Cuting Back on Foods

Cut back on foods high in fats, sugars, and salt. By: Edmund


People eat foods with too much solid fats, added sugars, and salt (sodium). Added sugars and fats load foods with extra calories you don’t need. Too much sodium may increase

your blood pressure and cause unwanted diseases

Eat foods and drinks with little or no added sugars.

Drink water instead of sugary drinks.Cut calories by drinking water or unsweetened beverages. Soda, energy drinks, and sports drinks are a major source of added sugar, and calories, in American diets.

Select fruit for dessert. Eat sugary desserts less often.

Choose 100% fruit juice instead of fruit-flavored drinks.

Look out for salt (sodium) in foods you buy.

Use the Nutrition Facts label to choose lower sodium versions of foods like soup, bread, and frozen meals. Select canned foods labeled “low sodium,” “reduced sodium,” or “no salt added.”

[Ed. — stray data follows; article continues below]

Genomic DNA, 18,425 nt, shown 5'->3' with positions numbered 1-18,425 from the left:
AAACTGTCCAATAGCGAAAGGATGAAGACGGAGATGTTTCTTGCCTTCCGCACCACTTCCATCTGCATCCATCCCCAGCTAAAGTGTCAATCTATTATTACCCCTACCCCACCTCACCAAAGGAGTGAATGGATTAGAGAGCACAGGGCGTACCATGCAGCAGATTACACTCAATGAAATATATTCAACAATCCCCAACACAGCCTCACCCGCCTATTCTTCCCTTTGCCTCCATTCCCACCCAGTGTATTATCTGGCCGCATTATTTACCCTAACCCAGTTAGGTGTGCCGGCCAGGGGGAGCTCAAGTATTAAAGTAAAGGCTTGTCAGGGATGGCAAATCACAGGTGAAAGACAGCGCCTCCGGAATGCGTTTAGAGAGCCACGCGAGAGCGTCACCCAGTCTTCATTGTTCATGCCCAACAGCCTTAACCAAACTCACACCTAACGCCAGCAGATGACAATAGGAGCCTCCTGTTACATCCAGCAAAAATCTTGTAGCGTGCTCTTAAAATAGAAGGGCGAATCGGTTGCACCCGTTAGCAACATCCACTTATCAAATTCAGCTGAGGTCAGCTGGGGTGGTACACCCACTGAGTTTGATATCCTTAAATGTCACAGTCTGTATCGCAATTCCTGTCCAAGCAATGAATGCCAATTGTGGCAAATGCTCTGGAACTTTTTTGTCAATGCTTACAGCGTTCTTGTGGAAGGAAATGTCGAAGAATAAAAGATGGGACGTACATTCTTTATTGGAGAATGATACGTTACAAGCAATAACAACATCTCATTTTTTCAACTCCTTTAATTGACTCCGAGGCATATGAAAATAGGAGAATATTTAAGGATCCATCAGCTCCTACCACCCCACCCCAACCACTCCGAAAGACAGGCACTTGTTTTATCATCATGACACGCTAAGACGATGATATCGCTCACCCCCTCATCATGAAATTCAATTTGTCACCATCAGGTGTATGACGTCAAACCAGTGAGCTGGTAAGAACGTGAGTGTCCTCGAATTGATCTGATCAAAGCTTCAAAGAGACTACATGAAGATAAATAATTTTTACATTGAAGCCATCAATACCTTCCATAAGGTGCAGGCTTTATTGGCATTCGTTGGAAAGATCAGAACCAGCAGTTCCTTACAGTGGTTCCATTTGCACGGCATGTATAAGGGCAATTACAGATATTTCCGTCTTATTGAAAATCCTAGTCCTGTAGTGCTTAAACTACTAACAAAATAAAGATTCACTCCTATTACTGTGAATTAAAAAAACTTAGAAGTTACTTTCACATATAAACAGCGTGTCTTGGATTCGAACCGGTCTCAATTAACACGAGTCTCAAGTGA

Add spices or herbs to season food without adding salt.

Eat fewer foods that are high in solid fats.

Make major sources of saturated fats—such as cakes, cookies, ice cream, pizza, cheese, sausages, and hot dogs—occasional choices, not everyday foods.

Select lean cuts of meats or poultry and fat-free or low-fat milk, yogurt, and cheese

Switch from solid fats to oils when preparing food.

Foods to eat more often

Eat more vegetables, fruits, whole grains, and fat-free or 1% milk and dairy products. These foods have the nutrients you need for good health – including potassium, calcium, vitamin
D, and fiber. Make them the basis for meals and snacks.